I have begun to map the routes that I know well using GoogleMaps and OpenStreetMap. Although it is fun to see the early products (amid a steep learning curve!), I am not yet ready to link them for a wide audience. If you would like a sneak preview, please communicate with me using the “reply” section of this post, or by contacting me through the feedback form of the “About” section of the blog.
The process of creating these early maps has caused me to see some challenges more clearly than at the outset. In the instances where my head was spinning with the details of routes, stops, and open mapping coding, I opted to more clearly identify these challenges in order to develop some foundational principles to guide the mapping process. These are subject to modification at any time, but will hopefully establish an architecture to make some early decisions easier.
Proposed nuts and bolts of mapping public transport in Lusaka
-The project must incorporate input from multiple individuals.
It would be an epic task for any one person to identify all of Lusaka’s public transit terminals, determine their destinations and ride all of the routes. Even if one did do this the resulting findings would not be sensitive to important time-of-day variations, nor the system’s frequent, yet usually unplanned, changes.
-Advanced technical skills must not be required
Incorporating feedback from multiple parties is an opportunity, but also a challenge; it requires a platform that is sufficiently straightforward and user-friendly to capture the relevant input without churning through people’s time and patience. Since I have only minimal technical skills myself, the need for simplicity has been established from the start.
-The mapping must be coherent with the logic of the system in Lusaka
Most maps of public transport are created to represent a system that has a pre-established logic as a system. This is not the case in Lusaka where the “system” is the sum total of the decisions made by individual drivers in response to the demands and preferences of riders. This does not mean, however, that public transport is complete anarchy; those decisions are made according to patterns that are created and re-created on a daily basis. This project aims to capture and represent those patterns, using the same logic that riders use to create the system demand, and that drivers use to respond to it.
-Capture sufficiently detailed information as to be useful
On the surface, the Lusaka’s public transport system is exceedingly simple: one can arrive at any destination to which a vehicle is headed (and nearly half of the time that destination is “Town”). The simplicity breaks down, however, when a rider tries to access a point that is mid-way between origin and destination since, 1) most stops have specific names that are not apparent to inexperienced riders, and 2) although the drivers, conductors, and riders have a very good idea of the route that the vehicle will take, they are not usually in a position to describe it well to someone unfamiliar with the terrain. Moreover, the drivers and conductors sometimes change the routing according to traffic conditions and the destinations of riders; these changes are also patterned, but require awareness on the part of riders in order to affect the decisions being made. This project will seek to incorporate sufficient information to allow a potential rider to figure out the places one can actually travel to, and account for variations that are foreseeable.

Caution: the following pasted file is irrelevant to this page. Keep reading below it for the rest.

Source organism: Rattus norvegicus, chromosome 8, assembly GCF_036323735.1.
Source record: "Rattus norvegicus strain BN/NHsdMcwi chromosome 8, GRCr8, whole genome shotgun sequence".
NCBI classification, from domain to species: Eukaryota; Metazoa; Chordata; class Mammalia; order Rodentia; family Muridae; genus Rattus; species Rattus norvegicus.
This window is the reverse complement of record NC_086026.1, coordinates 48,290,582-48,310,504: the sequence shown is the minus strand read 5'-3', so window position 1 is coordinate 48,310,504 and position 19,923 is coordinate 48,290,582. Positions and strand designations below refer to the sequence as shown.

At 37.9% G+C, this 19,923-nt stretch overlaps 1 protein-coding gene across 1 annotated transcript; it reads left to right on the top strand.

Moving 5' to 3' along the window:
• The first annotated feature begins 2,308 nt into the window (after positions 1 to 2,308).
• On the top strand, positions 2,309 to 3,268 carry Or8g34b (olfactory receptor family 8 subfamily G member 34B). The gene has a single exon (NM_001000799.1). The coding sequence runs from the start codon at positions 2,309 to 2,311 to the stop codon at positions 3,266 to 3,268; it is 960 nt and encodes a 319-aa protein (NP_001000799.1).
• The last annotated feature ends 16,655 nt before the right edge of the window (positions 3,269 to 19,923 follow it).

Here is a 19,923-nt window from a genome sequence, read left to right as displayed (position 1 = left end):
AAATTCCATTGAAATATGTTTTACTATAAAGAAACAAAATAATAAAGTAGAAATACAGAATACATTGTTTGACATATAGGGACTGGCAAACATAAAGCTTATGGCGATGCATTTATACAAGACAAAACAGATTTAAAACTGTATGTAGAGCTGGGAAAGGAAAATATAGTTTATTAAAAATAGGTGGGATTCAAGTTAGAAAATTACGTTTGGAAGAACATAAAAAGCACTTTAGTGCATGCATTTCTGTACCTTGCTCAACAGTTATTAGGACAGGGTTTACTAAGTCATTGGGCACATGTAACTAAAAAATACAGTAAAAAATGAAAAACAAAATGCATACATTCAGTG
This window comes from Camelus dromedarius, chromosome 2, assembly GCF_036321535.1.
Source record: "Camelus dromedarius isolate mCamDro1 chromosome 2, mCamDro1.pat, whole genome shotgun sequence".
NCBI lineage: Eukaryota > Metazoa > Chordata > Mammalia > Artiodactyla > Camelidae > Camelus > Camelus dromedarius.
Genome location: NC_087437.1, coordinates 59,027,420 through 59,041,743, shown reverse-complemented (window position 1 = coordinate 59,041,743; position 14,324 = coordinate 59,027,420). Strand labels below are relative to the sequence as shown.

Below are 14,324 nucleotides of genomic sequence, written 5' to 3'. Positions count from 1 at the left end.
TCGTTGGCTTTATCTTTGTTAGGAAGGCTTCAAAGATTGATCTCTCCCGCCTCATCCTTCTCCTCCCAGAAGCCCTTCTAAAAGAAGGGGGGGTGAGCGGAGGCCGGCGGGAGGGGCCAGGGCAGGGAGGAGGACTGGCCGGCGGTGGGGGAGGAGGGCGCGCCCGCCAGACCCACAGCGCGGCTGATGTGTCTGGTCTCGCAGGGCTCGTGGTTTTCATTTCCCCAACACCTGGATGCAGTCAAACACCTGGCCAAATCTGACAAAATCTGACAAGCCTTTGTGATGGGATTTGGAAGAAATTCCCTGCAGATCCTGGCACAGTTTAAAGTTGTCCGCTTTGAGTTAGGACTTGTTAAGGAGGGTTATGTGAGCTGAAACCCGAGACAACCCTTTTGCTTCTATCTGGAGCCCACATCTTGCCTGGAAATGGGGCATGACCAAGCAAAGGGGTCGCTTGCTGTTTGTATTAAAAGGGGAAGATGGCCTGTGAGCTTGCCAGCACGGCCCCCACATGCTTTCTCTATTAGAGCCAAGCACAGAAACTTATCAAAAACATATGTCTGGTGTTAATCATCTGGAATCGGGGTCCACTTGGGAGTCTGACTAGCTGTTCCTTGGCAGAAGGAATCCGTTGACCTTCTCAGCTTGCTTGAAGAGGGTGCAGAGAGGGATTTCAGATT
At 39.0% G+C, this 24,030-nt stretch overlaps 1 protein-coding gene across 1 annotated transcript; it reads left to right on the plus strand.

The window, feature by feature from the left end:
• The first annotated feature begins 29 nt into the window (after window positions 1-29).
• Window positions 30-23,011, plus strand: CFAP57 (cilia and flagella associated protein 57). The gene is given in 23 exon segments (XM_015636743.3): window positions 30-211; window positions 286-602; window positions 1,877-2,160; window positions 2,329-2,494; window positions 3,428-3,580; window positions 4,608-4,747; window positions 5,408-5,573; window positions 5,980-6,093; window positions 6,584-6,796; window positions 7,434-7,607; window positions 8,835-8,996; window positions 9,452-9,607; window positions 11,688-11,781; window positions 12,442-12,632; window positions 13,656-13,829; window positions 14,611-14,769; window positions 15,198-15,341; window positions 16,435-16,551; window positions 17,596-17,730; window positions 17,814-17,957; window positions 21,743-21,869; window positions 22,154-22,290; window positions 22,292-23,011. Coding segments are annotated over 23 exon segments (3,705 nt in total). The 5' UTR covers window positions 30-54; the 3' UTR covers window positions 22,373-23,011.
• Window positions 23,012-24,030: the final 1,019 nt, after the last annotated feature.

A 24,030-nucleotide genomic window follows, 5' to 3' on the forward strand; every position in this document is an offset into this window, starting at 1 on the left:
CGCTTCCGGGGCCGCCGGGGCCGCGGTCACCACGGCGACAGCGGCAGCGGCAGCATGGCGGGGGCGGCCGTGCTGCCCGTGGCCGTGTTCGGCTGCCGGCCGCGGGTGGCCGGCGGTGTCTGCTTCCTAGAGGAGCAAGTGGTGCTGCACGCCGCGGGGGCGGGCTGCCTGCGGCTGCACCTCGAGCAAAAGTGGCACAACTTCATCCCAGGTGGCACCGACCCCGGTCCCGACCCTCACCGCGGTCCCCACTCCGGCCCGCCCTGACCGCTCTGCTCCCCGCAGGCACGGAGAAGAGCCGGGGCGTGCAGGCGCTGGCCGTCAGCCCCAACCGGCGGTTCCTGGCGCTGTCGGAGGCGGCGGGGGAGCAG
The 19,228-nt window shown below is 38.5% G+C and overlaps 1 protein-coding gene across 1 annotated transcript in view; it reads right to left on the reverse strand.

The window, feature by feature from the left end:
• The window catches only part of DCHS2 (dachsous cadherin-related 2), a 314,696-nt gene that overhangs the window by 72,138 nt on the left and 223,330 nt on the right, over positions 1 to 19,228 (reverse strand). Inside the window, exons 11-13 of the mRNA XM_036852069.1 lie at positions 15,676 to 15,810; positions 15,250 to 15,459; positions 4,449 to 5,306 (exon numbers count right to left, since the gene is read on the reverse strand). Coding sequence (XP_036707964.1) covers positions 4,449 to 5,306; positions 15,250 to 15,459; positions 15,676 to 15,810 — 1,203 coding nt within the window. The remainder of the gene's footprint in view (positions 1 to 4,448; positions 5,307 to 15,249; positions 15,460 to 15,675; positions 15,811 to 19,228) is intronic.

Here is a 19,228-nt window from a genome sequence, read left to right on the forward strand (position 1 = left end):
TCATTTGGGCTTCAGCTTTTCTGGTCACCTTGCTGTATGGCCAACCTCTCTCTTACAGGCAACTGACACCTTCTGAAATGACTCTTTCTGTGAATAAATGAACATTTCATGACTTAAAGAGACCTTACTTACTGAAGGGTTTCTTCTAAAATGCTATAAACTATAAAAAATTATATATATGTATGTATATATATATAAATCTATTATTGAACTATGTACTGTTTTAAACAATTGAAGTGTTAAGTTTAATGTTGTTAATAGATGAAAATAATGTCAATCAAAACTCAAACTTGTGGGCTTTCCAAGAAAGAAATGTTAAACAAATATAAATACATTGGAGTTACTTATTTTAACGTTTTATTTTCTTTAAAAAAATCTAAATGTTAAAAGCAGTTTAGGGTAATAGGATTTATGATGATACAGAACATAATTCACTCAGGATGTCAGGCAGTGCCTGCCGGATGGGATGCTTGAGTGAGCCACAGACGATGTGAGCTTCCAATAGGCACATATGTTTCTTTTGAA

-Represent the most useful information in an easy-to-understand format
Representing a system simply can even be a challenge for public transit agencies that design their systems while considering simplicity. In Lusaka there is no design; so the challenge of capturing the variation and complexity, but finding ways to express the most relevant information simply, will be even greater.
Some of these issues have already emerged at this early stage; in particular the tension between capturing complexity and emphasizing simple and basic information. These could be scenarios where trade-offs are necessary, or ones where it is possible to simultaneously do both. In future posts I will outline some different options and the implications of each. Anyone hoping to be a part of this process at an earlier stage is, however, welcome to get in touch!